Around and around it goes. Please, experienced dog owners, help me make sense of this - help me know how I am supposed to decide when it is time to euthanize my dog. I want her to go peacefully, without being in a state of acute suffering beforehand. Is now as good at time as any? If I wait, will she have suffered longer than she needed to? If I wait, will she maybe get better, but then later on have an even worse episode, a worse way to die? If I wait, and she gets "better", will her quality life still be so poor that it's not worth it? It's so hard to tell because her spirit is strong. I expected a dog's spirit would fade away. I'm wondering if my dog might bark at me for it, her spirit is so strong. She always wanted more than she could handle - even with walks. The Cushings and the heart disease made her strain so much, but she would still want to go on and on, I'd have to put an end to her walks and carry her up when I could tell she was getting exhausted.

    Sorry for this being so rambly.....please, owners who have had to put their dogs down, multiple dogs even, share some wisdom with me.

    Thank you....for wading through this. I am really distressed and confused. My first time owning a dog.
    Last edited by Jade; 10-14-2019 at 10:43 AM. Reason: Correction

  7. #7
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    Default Re: New here, and unsure what to do...?

    Sorry, this is a very delayed reply! I haven't been back to this forum until today. Well, that eye was already blind from the glaucoma by the time I got her to the doctor. I can't remember if it was just managed with drops for a while, but the pressure was so high and painful that the eye needed to be removed or destroyed. My dog was/is not a candidate for surgery due to serious heart issues, so the eye doctor injected her eye with a chemical to essentially "kill" the eye - that doesn't work in all cases, but fortunately for my dog, it worked. After this, she was much more comfortable. Her depth perception was off. She had trouble with steps initially, but then became very good at jumping up and down a curb, though I didn't have her going up and down stairs. She couldn't chase her ball anymore, though, her favorite game. She could sort of catch it in an altered game, and she still liked playing tug of war and trying to catch the sock we'd rile her up with :-) The doctor sill had her on a few pressure drops on that dead eye, just in case, and ointments and testing/monitoring to make sure it didn't get too dry. Also monitoring for that other eye, since glaucoma often also develops in the other eye eventually. She did good for a couple of years - until just recently, she developed a very bad ulcer in her good eye, and now is blind and deaf, plus in pain from lots of arthritis. I am currently trying to decide what to do about her overall situation.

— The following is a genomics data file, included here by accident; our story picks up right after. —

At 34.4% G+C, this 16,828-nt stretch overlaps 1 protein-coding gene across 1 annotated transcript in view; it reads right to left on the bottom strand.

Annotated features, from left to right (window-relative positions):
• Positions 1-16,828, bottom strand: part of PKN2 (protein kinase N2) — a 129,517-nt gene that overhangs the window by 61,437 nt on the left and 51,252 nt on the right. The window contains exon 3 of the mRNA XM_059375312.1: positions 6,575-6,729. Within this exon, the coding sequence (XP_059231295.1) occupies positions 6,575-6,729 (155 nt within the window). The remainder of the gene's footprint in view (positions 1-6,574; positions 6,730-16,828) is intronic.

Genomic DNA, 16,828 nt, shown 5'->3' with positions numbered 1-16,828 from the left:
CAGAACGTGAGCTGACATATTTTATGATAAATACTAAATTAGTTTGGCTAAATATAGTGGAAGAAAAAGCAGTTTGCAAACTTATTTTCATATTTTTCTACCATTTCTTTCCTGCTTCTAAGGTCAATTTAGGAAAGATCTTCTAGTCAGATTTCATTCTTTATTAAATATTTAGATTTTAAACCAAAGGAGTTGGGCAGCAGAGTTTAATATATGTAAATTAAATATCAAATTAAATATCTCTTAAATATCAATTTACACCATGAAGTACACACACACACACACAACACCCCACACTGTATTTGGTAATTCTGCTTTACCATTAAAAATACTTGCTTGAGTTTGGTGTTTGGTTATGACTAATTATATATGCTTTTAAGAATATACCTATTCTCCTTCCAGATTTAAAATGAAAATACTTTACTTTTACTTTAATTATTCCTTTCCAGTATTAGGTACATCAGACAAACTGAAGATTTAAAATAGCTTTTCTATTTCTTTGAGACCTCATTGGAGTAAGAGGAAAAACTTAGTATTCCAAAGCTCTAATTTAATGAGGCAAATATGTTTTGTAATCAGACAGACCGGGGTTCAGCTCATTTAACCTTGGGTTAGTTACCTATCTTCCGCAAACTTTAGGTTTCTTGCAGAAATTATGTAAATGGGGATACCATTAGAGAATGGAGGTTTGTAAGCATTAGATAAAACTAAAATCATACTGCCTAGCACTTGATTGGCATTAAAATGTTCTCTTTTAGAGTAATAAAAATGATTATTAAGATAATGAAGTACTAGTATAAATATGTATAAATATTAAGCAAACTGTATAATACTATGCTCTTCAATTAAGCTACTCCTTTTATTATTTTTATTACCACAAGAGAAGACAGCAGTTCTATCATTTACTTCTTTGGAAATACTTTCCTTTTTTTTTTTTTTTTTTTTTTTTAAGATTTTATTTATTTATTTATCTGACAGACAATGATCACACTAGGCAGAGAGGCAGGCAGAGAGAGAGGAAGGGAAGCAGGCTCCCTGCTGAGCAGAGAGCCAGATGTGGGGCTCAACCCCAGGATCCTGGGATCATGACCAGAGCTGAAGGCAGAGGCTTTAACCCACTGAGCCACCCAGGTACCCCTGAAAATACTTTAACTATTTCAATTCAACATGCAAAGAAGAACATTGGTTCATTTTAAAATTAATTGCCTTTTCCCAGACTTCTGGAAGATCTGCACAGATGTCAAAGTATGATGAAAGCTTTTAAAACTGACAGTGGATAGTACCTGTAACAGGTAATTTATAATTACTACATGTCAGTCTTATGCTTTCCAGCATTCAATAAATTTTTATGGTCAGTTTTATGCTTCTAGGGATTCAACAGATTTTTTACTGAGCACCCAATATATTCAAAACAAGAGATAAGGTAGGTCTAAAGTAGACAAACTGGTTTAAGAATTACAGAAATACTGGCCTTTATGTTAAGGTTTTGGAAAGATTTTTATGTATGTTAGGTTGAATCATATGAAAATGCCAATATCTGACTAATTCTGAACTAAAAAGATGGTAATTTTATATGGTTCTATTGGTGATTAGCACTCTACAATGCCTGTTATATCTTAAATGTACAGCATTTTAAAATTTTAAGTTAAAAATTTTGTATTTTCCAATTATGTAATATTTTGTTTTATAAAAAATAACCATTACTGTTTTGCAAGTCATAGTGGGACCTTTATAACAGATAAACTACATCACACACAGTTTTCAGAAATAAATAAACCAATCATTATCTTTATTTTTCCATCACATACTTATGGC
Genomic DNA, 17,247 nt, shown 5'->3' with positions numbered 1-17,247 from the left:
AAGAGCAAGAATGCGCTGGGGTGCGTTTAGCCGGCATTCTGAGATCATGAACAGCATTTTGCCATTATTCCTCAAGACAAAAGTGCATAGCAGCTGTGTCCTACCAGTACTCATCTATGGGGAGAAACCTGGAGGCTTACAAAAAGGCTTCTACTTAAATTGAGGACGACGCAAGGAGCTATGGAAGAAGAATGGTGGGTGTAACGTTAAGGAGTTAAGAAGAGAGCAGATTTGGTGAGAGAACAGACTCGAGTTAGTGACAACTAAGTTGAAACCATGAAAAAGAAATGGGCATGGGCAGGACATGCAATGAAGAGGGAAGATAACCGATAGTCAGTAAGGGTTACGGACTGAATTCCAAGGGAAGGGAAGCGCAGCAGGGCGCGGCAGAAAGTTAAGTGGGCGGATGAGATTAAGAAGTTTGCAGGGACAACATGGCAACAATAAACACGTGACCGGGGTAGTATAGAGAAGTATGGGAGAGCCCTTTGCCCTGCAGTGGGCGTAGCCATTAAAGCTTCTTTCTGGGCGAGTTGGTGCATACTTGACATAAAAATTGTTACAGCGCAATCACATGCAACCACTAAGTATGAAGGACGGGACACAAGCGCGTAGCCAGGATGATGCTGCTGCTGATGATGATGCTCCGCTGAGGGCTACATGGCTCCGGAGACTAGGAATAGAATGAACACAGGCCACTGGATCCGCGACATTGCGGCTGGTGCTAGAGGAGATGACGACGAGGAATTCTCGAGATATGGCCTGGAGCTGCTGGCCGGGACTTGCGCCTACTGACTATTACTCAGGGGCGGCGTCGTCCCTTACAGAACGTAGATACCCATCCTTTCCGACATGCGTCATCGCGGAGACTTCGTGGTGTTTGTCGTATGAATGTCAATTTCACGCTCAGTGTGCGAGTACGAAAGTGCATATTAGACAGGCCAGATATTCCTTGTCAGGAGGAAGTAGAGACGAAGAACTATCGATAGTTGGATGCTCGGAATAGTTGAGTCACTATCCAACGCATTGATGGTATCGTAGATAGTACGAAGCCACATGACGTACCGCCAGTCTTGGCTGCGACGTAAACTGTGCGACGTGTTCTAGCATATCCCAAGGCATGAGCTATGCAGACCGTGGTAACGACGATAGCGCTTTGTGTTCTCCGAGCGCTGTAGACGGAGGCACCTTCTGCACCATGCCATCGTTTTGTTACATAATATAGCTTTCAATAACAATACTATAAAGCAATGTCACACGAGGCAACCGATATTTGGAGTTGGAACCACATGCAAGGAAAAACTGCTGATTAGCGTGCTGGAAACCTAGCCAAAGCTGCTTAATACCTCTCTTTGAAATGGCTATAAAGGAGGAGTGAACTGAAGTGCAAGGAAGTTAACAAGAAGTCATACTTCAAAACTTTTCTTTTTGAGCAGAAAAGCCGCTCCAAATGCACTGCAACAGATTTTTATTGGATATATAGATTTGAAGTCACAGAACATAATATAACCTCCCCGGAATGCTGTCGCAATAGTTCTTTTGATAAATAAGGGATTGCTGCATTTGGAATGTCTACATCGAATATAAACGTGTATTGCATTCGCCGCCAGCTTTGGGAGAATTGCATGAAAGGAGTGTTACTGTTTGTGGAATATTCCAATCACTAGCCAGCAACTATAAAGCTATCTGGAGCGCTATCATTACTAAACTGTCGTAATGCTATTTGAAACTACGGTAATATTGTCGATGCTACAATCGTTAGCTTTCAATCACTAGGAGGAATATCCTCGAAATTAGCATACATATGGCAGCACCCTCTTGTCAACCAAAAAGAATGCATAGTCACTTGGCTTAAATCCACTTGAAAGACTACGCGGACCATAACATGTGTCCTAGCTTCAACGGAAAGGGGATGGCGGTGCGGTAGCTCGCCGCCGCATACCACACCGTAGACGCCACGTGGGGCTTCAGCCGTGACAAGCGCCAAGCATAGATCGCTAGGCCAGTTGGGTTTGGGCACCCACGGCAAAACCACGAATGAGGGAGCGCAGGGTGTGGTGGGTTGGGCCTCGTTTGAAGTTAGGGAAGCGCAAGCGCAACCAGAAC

8. #8
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    Default Re: New here, and unsure what to do...?

    Hi Jade, and welcome back to the forum. I’m so sorry, though, for the rough time you and your sweet girl are going through! You’ll see that I’ve gone ahead and merged your new thread into your original thread — this way, all of your history and our earlier suggestions will be consolidated in one spot.

    You certainly are grappling with some very serious decisions. First of all, though, I totally endorse you stopping the Vetoryl for the time being and, at this point, perhaps forever. If you can’t entice your girl to eat, then no other medical treatment will matter very much. With everything else that she’s confronting right now, I do believe that Cushing’s may be one of the least of her worries.